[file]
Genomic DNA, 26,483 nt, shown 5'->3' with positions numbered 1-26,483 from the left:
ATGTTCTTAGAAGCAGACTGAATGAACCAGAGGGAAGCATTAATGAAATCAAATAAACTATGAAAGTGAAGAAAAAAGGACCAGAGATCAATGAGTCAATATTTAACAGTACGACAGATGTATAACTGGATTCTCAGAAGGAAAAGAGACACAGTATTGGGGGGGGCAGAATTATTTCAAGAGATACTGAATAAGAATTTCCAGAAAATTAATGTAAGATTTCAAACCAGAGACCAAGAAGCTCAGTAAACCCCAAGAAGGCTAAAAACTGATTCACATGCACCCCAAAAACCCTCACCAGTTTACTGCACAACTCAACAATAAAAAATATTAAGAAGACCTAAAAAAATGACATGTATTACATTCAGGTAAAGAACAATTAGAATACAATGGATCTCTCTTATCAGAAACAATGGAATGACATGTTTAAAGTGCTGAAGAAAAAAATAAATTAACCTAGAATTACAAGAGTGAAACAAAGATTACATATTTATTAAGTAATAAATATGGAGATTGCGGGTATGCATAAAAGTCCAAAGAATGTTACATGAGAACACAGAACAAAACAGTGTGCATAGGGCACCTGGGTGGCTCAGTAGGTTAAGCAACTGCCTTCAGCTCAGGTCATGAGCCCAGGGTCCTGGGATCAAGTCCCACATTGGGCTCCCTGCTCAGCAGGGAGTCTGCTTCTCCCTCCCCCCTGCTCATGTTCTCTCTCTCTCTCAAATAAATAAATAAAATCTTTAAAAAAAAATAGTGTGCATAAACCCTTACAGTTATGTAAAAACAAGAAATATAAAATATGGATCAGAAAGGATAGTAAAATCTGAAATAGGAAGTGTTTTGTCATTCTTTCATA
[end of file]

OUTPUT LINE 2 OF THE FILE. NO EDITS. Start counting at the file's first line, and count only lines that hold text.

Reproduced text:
ATGTTCTTAGAAGCAGACTGAATGAACCAGAGGGAAGCATTAATGAAATCAAATAAACTATGAAAGTGAAGAAAAAAGGACCAGAGATCAATGAGTCAATATTTAACAGTACGACAGATGTATAACTGGATTCTCAGAAGGAAAAGAGACACAGTATTGGGGGGGGCAGAATTATTTCAAGAGATACTGAATAAGAATTTCCAGAAAATTAATGTAAGATTTCAAACCAGAGACCAAGAAGCTCAGTAAACCCCAAGAAGGCTAAAAACTGATTCACATGCACCCCAAAAACCCTCACCAGTTTACTGCACAACTCAACAATAAAAAATATTAAGAAGACCTAAAAAAATGACATGTATTACATTCAGGTAAAGAACAATTAGAATACAATGGATCTCTCTTATCAGAAACAATGGAATGACATGTTTAAAGTGCTGAAGAAAAAAATAAATTAACCTAGAATTACAAGAGTGAAACAAAGATTACATATTTATTAAGTAATAAATATGGAGATTGCGGGTATGCATAAAAGTCCAAAGAATGTTACATGAGAACACAGAACAAAACAGTGTGCATAGGGCACCTGGGTGGCTCAGTAGGTTAAGCAACTGCCTTCAGCTCAGGTCATGAGCCCAGGGTCCTGGGATCAAGTCCCACATTGGGCTCCCTGCTCAGCAGGGAGTCTGCTTCTCCCTCCCCCCTGCTCATGTTCTCTCTCTCTCTCAAATAAATAAATAAAATCTTTAAAAAAAAATAGTGTGCATAAACCCTTACAGTTATGTAAAAACAAGAAATATAAAATATGGATCAGAAAGGATAGTAAAATCTGAAATAGGAAGTGTTTTGTCATTCTTTCATA